Managers and supervisors are some of the most important allies in times of change. They have the proximity to and relationships with employees that are critical for building support and navigating resistance in times of change. Unfortunately, many managers and supervisors are not being provided the skills and tools they need to become great leaders of change. Remember, being a great manager and being a great change leader are two different things. Managers and supervisors must first be on board with a change before they can lead their direct reports through the change. full tutorial

  1. Get them on board - managers and supervisors have to go through their own change process before supporting their direct reports
  2. Share the role you expect - at both a high-level and a detailed set of actions
  3. Build competencies - appreciate that "leading change" is a competency that can and must be developed
  4. Provide tools - including individual change models, tip sheets and information for fulfilling roles
  5. Provide support - help managers and supervisors succeed at leading change with peer and expert support

Five tips for: Building organizational change management competency

As organizations face more and more change, effectively managing change is becoming an increasingly important strategic capability. However, building an organizational change management competency is a significant undertaking - you are fundamentally changing how the organization reacts to change. When organizations decide to build this competency, they must treat the effort as both a project and a change to be managed. Research shows that there are five areas that must be leveraged to deploy change management across an organization - what Prosci calls Enterprise Change Management. full tutorial

  1. Treat it as a project - building the competency requires a set of planned actions and someone to manage them
  2. Treat it as a change - you are asking people to do their job differently; it requires change management to deploy change management
  3. Utilize a holistic strategy - actions are needed in the leadership, project, skill, structure and process areas
  4. Dedicate a team - a representative team needs to lead the effort to deploy change management
  5. Secure sponsorship - like any organization-wide change, deploying change management needs effective and well-placed sponsorship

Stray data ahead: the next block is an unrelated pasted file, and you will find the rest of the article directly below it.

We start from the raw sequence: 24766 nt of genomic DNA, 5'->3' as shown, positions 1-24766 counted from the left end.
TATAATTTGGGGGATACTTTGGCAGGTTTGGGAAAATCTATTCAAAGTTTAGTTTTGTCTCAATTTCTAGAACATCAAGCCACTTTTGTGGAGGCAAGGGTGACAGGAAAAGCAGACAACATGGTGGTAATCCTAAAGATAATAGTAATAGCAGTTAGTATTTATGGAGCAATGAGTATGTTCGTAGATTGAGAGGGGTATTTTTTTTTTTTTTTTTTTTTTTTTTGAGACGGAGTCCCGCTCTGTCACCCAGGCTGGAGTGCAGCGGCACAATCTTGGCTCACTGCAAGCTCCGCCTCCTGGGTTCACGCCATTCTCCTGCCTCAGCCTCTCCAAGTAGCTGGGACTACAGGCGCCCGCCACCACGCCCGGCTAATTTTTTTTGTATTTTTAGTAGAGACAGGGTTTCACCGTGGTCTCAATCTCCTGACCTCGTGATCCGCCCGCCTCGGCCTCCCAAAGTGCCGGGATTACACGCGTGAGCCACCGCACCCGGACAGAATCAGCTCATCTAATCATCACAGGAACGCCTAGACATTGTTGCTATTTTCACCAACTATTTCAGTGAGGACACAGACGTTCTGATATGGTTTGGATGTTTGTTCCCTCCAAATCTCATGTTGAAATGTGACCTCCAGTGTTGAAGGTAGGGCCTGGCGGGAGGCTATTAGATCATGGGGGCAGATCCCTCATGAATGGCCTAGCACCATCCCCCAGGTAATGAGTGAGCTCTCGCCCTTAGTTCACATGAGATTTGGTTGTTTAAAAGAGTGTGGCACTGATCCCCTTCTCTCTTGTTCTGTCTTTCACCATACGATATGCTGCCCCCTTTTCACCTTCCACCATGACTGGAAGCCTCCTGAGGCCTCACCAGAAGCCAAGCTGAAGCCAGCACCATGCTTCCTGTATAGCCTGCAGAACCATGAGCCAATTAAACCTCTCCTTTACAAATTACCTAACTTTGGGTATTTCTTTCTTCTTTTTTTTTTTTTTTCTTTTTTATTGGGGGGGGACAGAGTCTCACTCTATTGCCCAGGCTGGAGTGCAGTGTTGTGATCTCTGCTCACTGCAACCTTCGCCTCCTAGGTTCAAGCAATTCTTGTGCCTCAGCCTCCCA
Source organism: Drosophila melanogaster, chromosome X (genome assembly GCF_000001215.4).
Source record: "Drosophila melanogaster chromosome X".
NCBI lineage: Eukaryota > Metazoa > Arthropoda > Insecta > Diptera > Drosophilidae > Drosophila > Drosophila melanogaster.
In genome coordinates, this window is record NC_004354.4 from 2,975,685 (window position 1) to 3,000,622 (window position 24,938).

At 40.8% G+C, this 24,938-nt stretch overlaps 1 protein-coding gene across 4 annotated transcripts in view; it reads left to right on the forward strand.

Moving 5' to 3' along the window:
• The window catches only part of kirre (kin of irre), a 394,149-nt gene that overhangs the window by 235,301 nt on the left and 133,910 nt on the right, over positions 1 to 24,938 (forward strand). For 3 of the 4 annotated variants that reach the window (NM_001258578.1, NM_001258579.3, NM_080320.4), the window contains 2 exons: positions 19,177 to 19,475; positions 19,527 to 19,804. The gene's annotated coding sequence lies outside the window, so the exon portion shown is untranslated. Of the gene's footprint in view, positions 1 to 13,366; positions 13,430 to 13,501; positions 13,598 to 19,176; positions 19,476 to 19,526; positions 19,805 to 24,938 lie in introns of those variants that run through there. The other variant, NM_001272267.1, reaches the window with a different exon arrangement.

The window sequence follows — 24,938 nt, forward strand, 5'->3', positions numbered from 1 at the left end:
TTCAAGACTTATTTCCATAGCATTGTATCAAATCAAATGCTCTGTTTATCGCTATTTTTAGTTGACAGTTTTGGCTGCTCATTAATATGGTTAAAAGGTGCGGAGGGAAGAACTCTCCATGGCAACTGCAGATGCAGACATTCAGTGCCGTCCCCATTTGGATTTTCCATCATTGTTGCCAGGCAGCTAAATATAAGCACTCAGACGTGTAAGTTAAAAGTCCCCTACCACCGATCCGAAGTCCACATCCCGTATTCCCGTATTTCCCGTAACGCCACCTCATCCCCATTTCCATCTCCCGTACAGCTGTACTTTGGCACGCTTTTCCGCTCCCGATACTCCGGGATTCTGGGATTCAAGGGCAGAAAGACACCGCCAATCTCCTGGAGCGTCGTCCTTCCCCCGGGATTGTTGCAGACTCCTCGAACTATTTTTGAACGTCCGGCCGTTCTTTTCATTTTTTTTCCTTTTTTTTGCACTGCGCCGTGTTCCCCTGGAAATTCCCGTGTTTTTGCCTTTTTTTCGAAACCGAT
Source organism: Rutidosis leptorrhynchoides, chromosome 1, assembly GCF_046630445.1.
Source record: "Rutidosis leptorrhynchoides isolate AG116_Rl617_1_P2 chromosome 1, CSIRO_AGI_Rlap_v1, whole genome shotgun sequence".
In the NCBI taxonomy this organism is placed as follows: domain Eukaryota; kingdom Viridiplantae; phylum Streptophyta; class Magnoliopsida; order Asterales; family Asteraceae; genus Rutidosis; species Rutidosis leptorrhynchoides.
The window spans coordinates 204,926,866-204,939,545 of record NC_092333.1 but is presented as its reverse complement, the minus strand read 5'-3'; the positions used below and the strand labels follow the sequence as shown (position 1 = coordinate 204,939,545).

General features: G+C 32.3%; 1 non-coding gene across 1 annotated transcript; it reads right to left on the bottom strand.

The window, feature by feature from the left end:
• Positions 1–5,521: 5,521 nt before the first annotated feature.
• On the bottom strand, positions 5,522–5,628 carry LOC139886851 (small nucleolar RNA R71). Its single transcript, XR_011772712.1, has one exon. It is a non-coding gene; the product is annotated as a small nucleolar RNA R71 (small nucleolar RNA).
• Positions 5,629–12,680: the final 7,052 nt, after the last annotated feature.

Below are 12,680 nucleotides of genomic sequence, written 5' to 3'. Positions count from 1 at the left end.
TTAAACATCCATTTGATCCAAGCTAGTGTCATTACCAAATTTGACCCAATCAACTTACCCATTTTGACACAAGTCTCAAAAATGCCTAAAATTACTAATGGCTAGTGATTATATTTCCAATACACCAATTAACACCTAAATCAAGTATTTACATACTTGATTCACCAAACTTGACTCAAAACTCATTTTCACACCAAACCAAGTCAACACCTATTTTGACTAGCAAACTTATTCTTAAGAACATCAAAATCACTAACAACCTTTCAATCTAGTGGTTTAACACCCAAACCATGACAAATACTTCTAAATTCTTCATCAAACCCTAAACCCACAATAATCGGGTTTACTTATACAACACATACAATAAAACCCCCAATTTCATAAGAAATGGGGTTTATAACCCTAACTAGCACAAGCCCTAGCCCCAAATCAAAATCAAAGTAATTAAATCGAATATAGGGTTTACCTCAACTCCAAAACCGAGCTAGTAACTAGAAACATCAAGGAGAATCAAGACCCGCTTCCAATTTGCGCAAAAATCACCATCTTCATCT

Five tips for: Addressing change saturation

Change saturation occurs when there is so much change occurring that it has negative consequences. Given the competitive, customer and economic demands, many organizations are facing a point of change saturation. The result is negative impacts on individuals, projects and organizations. Once an organization begins to consider its change load and the cumulative and collective impact on employees, it can begin to manage the portfolio of change more effectively. full tutorial

  1. Clearly define saturation and its elements - recognize that change saturation occurs when the amount of change (change disruption) is greater than the amount of change an organization can handle (change capacity)
  2. Understand why saturation occurs - no one is focusing on the collective impact of the changes taking place
  3. Share the consequences of being saturated - individuals, projects and the organization as a whole suffer when there is too much change
  4. Manage the portfolio of change - a structured process can help to understand, evaluate and manage the portfolio of change
  5. Manage each change more effectively - when a change is managed well, it takes up less change capacity than when it is managed poorly


Best Practices in Change Management - 2018 Edition Executive Summary

Written by
Tim Creasey
Tim Creasey

Tim Creasey is Prosci’s Chief Innovation Officer and a globally recognized leader in change management. His work forms the foundation of the largest body of knowledge in the world on managing the people side of change to deliver organizational results.